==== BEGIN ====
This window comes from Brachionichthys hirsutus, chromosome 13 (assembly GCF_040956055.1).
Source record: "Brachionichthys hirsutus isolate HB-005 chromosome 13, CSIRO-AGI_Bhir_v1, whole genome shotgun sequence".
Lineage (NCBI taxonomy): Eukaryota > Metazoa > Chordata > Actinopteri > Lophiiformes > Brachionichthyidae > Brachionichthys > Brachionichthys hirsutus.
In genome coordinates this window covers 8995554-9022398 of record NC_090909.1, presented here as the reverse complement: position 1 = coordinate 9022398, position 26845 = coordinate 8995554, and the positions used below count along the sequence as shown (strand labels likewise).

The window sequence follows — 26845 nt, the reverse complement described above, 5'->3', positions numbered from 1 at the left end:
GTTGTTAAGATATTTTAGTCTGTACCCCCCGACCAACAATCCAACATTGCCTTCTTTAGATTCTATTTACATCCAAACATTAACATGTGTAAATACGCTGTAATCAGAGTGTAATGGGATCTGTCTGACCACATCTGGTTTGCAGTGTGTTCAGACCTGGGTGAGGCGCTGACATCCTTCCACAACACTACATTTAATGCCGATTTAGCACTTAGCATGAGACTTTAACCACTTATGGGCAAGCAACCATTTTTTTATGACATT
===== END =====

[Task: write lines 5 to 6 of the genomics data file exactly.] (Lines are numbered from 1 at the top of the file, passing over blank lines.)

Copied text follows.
The window sequence follows — 26845 nt, the reverse complement described above, 5'->3', positions numbered from 1 at the left end:
GTTGTTAAGATATTTTAGTCTGTACCCCCCGACCAACAATCCAACATTGCCTTCTTTAGATTCTATTTACATCCAAACATTAACATGTGTAAATACGCTGTAATCAGAGTGTAATGGGATCTGTCTGACCACATCTGGTTTGCAGTGTGTTCAGACCTGGGTGAGGCGCTGACATCCTTCCACAACACTACATTTAATGCCGATTTAGCACTTAGCATGAGACTTTAACCACTTATGGGCAAGCAACCATTTTTTTATGACATT